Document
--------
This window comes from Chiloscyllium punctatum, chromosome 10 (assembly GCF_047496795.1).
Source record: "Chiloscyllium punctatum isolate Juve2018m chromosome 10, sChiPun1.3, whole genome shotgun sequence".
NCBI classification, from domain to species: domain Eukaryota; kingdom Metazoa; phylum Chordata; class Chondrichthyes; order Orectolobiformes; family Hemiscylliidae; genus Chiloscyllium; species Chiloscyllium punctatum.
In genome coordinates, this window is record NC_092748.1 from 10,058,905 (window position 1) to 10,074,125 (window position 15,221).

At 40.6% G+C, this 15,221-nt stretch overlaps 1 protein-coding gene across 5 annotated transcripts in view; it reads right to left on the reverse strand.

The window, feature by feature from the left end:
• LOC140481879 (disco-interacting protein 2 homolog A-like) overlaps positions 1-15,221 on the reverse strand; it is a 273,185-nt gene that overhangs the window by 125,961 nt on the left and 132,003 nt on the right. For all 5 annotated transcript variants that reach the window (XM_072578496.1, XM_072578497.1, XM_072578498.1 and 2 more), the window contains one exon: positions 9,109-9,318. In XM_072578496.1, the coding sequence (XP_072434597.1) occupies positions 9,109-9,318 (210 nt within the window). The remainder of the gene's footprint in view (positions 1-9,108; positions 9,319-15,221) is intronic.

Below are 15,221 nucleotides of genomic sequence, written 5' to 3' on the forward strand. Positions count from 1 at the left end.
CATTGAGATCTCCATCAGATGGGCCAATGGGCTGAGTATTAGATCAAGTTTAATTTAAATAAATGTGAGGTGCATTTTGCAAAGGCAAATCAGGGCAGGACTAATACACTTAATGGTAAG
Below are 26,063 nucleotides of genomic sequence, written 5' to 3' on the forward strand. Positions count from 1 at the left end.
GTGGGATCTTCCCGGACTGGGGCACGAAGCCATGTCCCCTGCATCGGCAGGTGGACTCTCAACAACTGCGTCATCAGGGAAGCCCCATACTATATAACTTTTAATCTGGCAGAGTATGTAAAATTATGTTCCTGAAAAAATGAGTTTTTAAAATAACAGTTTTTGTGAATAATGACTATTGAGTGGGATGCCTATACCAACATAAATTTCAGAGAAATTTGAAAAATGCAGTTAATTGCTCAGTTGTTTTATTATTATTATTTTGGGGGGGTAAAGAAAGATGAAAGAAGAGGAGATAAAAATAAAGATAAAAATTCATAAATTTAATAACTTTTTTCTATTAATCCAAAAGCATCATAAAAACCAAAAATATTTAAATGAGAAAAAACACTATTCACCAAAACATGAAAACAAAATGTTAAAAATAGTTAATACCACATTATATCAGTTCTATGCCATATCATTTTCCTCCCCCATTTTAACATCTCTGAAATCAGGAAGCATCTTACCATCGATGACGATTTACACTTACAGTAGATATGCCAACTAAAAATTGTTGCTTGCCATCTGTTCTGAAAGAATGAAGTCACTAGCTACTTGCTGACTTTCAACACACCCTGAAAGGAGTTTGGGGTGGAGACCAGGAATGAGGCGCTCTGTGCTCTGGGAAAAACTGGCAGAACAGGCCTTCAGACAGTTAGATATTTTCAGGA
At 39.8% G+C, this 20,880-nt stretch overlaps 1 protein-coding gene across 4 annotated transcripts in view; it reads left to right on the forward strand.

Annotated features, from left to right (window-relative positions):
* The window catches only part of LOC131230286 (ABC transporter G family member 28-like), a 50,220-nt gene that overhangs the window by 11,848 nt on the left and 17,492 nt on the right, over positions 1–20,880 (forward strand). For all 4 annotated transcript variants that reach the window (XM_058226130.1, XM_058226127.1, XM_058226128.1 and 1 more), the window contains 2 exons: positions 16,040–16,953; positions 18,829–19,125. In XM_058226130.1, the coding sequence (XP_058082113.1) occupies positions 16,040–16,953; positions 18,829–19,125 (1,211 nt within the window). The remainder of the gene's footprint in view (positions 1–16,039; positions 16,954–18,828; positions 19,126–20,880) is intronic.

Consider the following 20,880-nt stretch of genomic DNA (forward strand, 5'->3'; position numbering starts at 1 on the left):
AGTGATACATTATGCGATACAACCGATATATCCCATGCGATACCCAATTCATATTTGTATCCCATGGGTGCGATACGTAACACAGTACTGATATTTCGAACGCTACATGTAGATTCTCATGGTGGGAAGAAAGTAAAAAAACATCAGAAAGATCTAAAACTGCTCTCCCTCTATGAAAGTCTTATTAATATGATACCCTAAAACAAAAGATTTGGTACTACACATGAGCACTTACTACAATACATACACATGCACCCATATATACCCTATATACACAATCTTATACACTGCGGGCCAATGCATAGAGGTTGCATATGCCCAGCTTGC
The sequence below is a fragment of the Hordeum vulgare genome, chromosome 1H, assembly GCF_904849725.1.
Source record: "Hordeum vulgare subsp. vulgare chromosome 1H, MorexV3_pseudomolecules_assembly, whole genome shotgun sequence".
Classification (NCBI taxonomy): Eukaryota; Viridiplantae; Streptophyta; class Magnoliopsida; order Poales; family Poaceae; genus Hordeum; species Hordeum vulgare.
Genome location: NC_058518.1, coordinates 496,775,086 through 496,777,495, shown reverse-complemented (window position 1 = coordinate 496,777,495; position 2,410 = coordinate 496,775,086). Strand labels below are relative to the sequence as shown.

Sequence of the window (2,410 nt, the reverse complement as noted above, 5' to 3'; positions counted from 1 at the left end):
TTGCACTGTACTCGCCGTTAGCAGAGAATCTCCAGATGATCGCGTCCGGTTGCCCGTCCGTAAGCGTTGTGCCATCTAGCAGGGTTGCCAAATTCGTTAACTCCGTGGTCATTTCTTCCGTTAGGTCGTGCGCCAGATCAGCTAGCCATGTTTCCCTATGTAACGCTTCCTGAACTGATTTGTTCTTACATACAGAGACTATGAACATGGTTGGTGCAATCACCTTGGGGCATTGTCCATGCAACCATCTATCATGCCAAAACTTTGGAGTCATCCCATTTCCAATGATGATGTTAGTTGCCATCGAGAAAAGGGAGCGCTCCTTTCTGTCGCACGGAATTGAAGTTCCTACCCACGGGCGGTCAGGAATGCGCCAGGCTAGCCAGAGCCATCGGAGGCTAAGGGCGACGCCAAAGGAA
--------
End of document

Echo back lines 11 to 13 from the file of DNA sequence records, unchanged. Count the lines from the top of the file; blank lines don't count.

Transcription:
GTGGGATCTTCCCGGACTGGGGCACGAAGCCATGTCCCCTGCATCGGCAGGTGGACTCTCAACAACTGCGTCATCAGGGAAGCCCCATACTATATAACTTTTAATCTGGCAGAGTATGTAAAATTATGTTCCTGAAAAAATGAGTTTTTAAAATAACAGTTTTTGTGAATAATGACTATTGAGTGGGATGCCTATACCAACATAAATTTCAGAGAAATTTGAAAAATGCAGTTAATTGCTCAGTTGTTTTATTATTATTATTTTGGGGGGGTAAAGAAAGATGAAAGAAGAGGAGATAAAAATAAAGATAAAAATTCATAAATTTAATAACTTTTTTCTATTAATCCAAAAGCATCATAAAAACCAAAAATATTTAAATGAGAAAAAACACTATTCACCAAAACATGAAAACAAAATGTTAAAAATAGTTAATACCACATTATATCAGTTCTATGCCATATCATTTTCCTCCCCCATTTTAACATCTCTGAAATCAGGAAGCATCTTACCATCGATGACGATTTACACTTACAGTAGATATGCCAACTAAAAATTGTTGCTTGCCATCTGTTCTGAAAGAATGAAGTCACTAGCTACTTGCTGACTTTCAACACACCCTGAAAGGAGTTTGGGGTGGAGACCAGGAATGAGGCGCTCTGTGCTCTGGGAAAAACTGGCAGAACAGGCCTTCAGACAGTTAGATATTTTCAGGA
At 39.8% G+C, this 20,880-nt stretch overlaps 1 protein-coding gene across 4 annotated transcripts in view; it reads left to right on the forward strand.

Annotated features, from left to right (window-relative positions):